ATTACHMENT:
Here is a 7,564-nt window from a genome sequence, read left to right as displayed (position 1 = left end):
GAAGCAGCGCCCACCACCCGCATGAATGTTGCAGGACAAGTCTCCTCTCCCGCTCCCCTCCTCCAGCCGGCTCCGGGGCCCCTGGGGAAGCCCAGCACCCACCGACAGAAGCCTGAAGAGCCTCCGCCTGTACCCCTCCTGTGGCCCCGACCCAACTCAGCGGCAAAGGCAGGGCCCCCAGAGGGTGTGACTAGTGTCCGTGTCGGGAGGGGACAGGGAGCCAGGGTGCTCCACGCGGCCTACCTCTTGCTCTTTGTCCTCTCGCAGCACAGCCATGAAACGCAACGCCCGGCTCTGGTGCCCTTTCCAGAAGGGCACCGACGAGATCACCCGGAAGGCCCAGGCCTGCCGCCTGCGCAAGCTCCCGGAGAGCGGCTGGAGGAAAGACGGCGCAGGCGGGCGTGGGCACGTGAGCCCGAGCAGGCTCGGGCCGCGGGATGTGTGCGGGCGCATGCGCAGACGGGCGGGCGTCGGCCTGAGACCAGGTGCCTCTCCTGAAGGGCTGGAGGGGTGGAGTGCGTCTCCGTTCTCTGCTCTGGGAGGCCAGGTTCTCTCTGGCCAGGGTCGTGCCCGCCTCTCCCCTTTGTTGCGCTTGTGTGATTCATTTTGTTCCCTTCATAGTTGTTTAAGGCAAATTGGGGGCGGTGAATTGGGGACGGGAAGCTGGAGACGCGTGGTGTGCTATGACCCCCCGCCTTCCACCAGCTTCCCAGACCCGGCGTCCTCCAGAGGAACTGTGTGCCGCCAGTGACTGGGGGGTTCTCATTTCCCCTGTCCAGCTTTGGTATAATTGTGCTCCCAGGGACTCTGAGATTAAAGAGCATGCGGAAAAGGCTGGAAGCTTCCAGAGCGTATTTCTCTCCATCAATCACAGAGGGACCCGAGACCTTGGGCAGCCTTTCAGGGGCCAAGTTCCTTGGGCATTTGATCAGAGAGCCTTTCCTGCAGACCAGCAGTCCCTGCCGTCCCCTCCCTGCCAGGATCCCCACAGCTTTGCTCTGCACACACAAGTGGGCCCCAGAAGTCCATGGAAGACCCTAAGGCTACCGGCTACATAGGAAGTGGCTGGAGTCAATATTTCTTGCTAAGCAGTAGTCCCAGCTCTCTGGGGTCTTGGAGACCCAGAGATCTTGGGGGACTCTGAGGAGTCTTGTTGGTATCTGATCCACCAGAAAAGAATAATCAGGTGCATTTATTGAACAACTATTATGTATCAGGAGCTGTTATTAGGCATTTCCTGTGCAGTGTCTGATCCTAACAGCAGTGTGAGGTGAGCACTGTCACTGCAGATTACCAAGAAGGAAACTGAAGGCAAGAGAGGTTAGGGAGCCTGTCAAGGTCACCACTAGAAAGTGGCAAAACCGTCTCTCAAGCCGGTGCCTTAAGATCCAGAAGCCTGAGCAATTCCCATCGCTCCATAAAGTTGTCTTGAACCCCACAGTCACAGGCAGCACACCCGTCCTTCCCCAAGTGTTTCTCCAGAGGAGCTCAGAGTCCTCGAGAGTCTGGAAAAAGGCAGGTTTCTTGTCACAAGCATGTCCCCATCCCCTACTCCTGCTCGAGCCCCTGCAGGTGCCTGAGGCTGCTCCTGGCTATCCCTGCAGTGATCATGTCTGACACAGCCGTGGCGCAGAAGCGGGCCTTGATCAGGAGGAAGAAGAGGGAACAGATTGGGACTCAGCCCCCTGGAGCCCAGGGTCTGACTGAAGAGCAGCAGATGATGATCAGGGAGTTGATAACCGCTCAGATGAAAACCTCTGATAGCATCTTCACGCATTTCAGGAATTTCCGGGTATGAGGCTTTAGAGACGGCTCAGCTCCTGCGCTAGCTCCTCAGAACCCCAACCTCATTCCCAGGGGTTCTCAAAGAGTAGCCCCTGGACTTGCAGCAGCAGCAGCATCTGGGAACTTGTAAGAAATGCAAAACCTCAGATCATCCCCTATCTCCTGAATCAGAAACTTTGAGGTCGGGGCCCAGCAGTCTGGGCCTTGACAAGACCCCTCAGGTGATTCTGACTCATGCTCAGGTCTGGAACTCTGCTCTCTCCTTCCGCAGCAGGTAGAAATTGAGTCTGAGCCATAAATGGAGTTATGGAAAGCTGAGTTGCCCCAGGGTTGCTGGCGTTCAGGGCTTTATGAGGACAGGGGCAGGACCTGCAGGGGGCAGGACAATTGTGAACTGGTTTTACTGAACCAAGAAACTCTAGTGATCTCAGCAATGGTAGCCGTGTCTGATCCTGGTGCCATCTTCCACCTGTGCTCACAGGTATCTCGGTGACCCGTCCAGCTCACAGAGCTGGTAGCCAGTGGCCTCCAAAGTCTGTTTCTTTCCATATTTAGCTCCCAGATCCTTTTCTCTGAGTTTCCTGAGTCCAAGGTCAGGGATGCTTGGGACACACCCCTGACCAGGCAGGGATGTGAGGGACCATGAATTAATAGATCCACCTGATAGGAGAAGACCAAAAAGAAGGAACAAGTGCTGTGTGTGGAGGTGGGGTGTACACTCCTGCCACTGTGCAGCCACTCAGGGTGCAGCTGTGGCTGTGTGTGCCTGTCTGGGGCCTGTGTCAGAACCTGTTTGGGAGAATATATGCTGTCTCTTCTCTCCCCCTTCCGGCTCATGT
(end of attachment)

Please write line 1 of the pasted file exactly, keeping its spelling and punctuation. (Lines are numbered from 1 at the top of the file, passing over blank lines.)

Here is a 7,564-nt window from a genome sequence, read left to right as displayed (position 1 = left end):